‘Romance of Religion’ defends Christian faith

“The Romance of Religion: Fighting for Goodness, Truth, and Beauty” by Dwight Longenecker (Thomas Nelson, 214 pages, $15.99)

Battling to defend a particular religion is a daunting challenge. In Christianity, the primary weapon of engagement is called apologetics (Greek for “speaking in defense”). And the list of those who have fought in behalf of the Christian faith (apologists) is impressive.

From the second-century saint Justin Martyr, to the 13th-century priest and theologian Thomas Aquinas, to more contemporary faith contenders such as G.K. Chesterton, C.S. Lewis, Roman Catholic cardinal John Henry Newman, and the atheist-turned-evangelical Lee Strobel (and this is a mere sampling of spiritual heavyweights), add a new name to the list of apologists who have taken up the challenge: Dwight Longenecker.

In “The Romance of Religion,” Longenecker, a Catholic priest and chaplain at Kings College, Cambridge, charts a path through literary figures and pop culture icons to explain the allure of the Christian faith to contemporary readers who often are dismissive of organized religion. For him, religion is a romance story, and most people revel in a good story about a romantic hero. Whether it’s Don Quixote on a windmill-tilting adventure, Cyrano de Bergerac pursuing unrequited love, or Luke Skywalker taking on the Death Star, “the child at the heart of each of us,” Longenecker asserts, “is a romantic.”

Longenecker takes a measured approach in defending his thesis that “a life of faith is a glorious adventure or it is nothing at all.” Using literary references to advance his beliefs, Longenecker asserts that despite the cynical, utilitarian age in which we live, people long for truth, beauty and goodness. The sad fact is that many people are reluctant to embrace the romantic adventure that religion offers.

“We assume a mask of insouciant indifference because we fear that the romantic way will expose our vulnerabilities,” he writes. “We affect intellectual superiority because we fear that the romantic way will lead us to absurdity, foolishness, and failure, never realizing that it is only in our absurdity and foolishness that we will discover our dignity and purpose.”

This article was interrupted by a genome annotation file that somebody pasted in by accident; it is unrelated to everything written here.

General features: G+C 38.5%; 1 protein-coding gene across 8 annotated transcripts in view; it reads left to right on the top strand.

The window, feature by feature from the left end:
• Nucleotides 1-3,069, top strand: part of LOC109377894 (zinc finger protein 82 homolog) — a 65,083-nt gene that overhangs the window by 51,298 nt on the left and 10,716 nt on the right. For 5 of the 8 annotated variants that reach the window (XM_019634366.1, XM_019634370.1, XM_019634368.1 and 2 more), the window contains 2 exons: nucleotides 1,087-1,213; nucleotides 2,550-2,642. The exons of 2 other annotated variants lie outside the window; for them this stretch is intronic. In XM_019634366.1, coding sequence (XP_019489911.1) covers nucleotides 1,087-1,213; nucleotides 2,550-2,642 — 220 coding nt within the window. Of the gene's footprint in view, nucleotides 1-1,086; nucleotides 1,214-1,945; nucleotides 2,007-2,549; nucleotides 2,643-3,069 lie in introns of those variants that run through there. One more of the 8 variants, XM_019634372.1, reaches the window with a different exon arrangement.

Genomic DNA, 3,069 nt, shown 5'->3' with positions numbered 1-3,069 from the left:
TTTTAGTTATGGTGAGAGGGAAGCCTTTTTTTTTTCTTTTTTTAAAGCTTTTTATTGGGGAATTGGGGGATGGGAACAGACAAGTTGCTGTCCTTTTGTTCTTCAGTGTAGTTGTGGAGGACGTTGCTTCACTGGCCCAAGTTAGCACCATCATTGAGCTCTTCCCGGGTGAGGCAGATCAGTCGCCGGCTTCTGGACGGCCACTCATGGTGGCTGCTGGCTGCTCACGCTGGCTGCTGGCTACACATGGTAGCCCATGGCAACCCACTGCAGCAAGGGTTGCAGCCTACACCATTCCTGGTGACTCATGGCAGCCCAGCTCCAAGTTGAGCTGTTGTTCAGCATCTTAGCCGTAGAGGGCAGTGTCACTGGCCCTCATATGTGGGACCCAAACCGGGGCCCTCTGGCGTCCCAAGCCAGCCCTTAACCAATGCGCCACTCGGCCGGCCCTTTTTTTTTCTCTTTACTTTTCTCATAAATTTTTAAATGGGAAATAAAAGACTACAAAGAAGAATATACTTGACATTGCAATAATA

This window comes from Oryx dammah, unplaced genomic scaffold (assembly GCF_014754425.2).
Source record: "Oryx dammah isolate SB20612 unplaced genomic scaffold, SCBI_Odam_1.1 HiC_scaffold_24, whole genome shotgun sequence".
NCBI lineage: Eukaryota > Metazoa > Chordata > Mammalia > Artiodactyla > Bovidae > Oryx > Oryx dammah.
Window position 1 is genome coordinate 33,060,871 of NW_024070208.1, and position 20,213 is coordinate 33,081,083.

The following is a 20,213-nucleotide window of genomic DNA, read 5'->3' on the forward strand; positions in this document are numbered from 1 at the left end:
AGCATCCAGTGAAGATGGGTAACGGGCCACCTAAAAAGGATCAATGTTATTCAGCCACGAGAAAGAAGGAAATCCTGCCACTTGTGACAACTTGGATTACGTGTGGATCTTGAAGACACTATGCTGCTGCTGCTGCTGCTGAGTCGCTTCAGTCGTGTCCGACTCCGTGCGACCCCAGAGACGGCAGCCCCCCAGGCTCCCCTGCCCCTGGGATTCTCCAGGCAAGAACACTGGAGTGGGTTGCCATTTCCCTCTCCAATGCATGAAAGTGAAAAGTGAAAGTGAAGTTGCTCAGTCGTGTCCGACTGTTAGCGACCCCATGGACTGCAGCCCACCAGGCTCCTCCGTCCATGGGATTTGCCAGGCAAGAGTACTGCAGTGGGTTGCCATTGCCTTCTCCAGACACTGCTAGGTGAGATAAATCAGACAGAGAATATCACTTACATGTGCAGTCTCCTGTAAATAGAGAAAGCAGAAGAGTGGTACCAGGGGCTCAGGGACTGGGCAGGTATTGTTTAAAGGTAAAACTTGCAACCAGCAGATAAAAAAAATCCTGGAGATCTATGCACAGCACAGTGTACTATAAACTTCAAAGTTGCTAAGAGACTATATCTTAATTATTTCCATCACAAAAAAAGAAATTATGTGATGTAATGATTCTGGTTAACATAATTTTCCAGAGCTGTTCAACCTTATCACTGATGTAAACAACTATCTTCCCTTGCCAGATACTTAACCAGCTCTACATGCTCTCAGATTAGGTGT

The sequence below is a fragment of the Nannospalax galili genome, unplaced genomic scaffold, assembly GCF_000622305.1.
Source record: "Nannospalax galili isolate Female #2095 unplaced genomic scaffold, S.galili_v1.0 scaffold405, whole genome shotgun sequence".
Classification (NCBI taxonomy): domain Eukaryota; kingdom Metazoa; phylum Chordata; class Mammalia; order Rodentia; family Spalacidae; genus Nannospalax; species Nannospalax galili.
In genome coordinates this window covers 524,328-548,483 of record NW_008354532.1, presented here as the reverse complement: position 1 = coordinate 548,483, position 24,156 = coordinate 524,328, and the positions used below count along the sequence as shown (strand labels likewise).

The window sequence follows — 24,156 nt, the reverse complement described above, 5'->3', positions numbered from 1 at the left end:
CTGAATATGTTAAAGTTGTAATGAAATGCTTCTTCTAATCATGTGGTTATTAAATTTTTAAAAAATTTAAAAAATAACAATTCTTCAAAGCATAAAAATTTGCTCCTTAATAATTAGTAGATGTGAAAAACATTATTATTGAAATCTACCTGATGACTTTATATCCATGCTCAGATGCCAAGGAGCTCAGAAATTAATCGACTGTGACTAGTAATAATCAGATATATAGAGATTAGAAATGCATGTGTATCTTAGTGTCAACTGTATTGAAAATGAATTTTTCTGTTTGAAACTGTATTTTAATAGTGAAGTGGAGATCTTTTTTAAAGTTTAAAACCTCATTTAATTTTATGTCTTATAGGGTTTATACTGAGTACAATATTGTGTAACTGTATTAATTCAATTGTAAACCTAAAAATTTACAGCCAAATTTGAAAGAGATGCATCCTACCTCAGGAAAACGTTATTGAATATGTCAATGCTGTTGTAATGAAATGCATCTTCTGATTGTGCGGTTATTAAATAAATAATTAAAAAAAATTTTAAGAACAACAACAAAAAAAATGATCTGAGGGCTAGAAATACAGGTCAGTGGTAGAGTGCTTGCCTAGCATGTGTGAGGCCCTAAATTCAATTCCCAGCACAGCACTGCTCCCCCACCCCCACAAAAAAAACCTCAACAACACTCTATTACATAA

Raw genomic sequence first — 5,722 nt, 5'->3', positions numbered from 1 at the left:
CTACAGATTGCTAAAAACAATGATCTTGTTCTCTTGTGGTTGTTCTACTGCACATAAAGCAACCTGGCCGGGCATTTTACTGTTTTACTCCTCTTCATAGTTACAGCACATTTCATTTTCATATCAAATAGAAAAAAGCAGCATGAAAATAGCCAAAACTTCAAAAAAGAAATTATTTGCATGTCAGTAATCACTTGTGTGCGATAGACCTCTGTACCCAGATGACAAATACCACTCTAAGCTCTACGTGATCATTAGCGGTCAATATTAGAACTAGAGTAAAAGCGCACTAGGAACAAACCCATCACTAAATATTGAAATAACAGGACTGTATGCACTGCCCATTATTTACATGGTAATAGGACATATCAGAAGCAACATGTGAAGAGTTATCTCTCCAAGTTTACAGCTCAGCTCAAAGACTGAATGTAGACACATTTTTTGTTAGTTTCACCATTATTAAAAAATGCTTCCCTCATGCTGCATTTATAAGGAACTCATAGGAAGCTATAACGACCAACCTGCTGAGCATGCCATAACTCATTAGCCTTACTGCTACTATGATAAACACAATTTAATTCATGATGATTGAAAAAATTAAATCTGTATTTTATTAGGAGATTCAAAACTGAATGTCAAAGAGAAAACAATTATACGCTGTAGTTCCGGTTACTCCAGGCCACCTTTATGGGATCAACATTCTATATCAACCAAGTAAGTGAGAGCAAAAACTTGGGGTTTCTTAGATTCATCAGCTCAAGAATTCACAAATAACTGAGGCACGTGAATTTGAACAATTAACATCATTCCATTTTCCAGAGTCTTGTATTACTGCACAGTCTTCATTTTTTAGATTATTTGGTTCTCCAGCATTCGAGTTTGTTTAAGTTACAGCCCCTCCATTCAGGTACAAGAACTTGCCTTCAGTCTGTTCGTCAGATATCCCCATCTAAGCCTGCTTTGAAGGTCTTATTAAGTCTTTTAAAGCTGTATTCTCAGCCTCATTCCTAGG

Longenecker sees the romantic as a fool, a Narnian mouse jousting with giants, but that doesn’t stop the romantic from believing in an ultimate victory even while losing battles along the way. “This romance seems dead to our modern life,” he says. “We have been taught to believe nothing, to doubt everything, and to take no one’s word for it. We have been taught to be cynical of the romantic, to debunk the idealist, to doubt the believer, and to discredit the zealot.”

To counter such cynicism, Longenecker describes and then refutes the Epicurean and Stoic ways of life. Both, he states, lead to an unavoidable end, empty of hope. He asserts that those who follow such paths are hiding a deeper truth about themselves: “In the end, both the cheerful Epicurean and the austere Stoic are wearing masks. Like the Greek masks for tragedy and comedy, one is sad and one is happy, but beneath both masks they are neither cheerful nor austere but despairing.” As Longenecker sees their plight, “If death will devour us, then what is there really worth living for?”

Longenecker’s arguments are philosophically grounded, building his case for the Christian faith even as he revisits old theological disputes that have engaged the serious-minded about religion for centuries. What is new is his effort to present them to present-day readers in contemporary garb that gives them a fresh appearance and, he hopes, an irresistible attraction. He contends that the desire for goodness, truth and beauty – the subtitle of his book – is what is inherently hungered for by people.

In the first 100 pages of the book, Longenecker refers to Christ only twice. His purpose, it seems, is to construct his arguments in language that logically lead to a critical decision about the Christian faith. And though his point-by-point case won’t satisfy every rationalist’s arsenal of arguments, Longenecker does join the ranks of serious combatants defending religion, and more specifically, belief in Christ.